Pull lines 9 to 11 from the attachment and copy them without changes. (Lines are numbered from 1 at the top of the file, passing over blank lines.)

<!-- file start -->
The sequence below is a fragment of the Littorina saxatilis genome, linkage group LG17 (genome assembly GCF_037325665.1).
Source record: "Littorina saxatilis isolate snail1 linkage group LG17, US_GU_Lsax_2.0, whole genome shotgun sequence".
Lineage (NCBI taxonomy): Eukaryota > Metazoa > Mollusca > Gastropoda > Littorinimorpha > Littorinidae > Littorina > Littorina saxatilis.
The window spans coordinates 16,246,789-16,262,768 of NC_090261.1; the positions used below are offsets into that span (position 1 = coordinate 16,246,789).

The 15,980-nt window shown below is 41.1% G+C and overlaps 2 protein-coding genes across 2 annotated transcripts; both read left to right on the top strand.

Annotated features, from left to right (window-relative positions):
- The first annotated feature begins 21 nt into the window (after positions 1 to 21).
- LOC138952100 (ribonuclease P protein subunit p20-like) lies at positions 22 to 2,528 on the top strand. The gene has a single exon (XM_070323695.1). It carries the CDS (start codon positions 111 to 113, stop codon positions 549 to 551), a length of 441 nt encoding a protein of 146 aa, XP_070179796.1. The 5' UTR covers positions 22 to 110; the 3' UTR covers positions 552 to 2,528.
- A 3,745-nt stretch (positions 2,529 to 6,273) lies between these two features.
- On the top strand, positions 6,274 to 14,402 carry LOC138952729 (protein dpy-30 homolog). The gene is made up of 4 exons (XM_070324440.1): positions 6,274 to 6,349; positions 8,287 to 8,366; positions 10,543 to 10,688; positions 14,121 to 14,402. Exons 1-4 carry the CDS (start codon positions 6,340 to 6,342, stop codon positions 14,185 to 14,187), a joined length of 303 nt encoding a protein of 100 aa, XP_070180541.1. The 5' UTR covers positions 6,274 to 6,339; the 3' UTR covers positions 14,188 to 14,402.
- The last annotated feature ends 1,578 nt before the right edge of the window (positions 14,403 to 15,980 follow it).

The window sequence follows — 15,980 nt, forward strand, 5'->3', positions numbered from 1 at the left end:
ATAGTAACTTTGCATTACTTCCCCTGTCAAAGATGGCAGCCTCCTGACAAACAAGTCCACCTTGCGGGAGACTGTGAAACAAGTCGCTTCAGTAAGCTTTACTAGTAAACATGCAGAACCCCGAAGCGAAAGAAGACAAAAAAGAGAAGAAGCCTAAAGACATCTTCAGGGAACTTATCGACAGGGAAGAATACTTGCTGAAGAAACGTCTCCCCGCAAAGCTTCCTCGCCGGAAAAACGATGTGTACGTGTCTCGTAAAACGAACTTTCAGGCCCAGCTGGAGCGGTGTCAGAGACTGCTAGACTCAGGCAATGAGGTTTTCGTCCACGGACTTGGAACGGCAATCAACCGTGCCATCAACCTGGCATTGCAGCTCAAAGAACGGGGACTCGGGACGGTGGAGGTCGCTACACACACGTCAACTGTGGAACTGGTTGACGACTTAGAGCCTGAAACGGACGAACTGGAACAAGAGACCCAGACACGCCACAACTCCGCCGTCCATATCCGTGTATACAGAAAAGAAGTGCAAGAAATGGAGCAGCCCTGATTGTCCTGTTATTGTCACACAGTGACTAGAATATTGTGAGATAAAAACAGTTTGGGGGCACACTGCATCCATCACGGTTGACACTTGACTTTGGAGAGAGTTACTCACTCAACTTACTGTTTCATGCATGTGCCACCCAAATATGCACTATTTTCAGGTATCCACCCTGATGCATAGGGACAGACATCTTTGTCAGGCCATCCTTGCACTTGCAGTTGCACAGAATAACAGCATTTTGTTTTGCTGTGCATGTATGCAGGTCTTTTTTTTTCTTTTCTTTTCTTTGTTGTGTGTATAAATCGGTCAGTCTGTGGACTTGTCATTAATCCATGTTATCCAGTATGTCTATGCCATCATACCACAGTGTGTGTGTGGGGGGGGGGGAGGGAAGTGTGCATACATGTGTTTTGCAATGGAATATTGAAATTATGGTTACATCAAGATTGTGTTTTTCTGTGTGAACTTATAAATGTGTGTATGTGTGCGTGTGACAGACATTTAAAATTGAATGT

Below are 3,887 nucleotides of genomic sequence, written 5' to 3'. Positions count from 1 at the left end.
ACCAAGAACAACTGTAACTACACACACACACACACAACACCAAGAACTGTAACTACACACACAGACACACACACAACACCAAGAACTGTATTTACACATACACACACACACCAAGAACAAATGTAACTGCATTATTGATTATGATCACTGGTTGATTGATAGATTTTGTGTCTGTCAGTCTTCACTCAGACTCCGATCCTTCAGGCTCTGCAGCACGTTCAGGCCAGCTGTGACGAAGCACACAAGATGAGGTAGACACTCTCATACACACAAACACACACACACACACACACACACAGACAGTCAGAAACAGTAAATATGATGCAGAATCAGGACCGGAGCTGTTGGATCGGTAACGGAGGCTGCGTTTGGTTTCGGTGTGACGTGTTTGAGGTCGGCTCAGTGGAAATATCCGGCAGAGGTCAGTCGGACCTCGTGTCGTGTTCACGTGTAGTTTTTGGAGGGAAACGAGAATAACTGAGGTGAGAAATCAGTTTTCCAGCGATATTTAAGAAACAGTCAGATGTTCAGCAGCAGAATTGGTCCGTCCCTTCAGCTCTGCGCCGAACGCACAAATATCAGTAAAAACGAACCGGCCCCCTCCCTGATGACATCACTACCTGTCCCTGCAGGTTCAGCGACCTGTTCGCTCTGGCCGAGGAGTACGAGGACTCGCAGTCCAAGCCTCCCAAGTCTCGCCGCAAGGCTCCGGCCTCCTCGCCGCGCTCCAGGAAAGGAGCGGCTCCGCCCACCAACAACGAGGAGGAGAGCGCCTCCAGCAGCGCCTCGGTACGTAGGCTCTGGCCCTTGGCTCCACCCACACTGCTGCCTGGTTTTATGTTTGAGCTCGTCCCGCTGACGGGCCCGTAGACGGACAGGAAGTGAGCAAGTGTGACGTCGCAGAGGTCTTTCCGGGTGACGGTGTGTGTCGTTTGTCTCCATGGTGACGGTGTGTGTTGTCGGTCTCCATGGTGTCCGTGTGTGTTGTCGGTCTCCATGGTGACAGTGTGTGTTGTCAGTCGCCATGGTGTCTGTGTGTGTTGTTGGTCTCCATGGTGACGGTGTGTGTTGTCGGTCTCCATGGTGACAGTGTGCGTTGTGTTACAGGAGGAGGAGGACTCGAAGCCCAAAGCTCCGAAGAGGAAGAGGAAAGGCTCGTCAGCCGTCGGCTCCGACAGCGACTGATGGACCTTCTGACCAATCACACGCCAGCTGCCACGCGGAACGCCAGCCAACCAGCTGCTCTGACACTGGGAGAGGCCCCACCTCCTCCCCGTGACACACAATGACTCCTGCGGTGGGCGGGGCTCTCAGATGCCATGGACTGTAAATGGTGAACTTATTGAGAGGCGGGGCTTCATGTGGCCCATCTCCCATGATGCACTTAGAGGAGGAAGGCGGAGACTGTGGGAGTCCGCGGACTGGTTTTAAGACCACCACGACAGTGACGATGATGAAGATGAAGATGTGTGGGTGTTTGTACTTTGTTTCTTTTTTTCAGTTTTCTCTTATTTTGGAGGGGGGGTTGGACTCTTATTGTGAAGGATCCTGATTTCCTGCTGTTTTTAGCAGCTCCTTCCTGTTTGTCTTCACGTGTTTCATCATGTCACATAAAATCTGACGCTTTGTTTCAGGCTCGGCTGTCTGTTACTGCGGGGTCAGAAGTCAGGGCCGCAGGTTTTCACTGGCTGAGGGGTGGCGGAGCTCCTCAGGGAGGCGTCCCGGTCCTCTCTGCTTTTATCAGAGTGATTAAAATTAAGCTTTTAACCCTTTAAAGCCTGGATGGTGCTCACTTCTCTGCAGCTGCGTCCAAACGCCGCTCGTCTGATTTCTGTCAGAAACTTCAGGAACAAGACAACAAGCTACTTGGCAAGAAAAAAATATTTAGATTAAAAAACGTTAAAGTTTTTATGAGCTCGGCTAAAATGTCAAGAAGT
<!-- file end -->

- A 3,745-nt stretch (positions 2,529 to 6,273) lies between these two features.
- On the top strand, positions 6,274 to 14,402 carry LOC138952729 (protein dpy-30 homolog). The gene is made up of 4 exons (XM_070324440.1): positions 6,274 to 6,349; positions 8,287 to 8,366; positions 10,543 to 10,688; positions 14,121 to 14,402. Exons 1-4 carry the CDS (start codon positions 6,340 to 6,342, stop codon positions 14,185 to 14,187), a joined length of 303 nt encoding a protein of 100 aa, XP_070180541.1. The 5' UTR covers positions 6,274 to 6,339; the 3' UTR covers positions 14,188 to 14,402.
- The last annotated feature ends 1,578 nt before the right edge of the window (positions 14,403 to 15,980 follow it).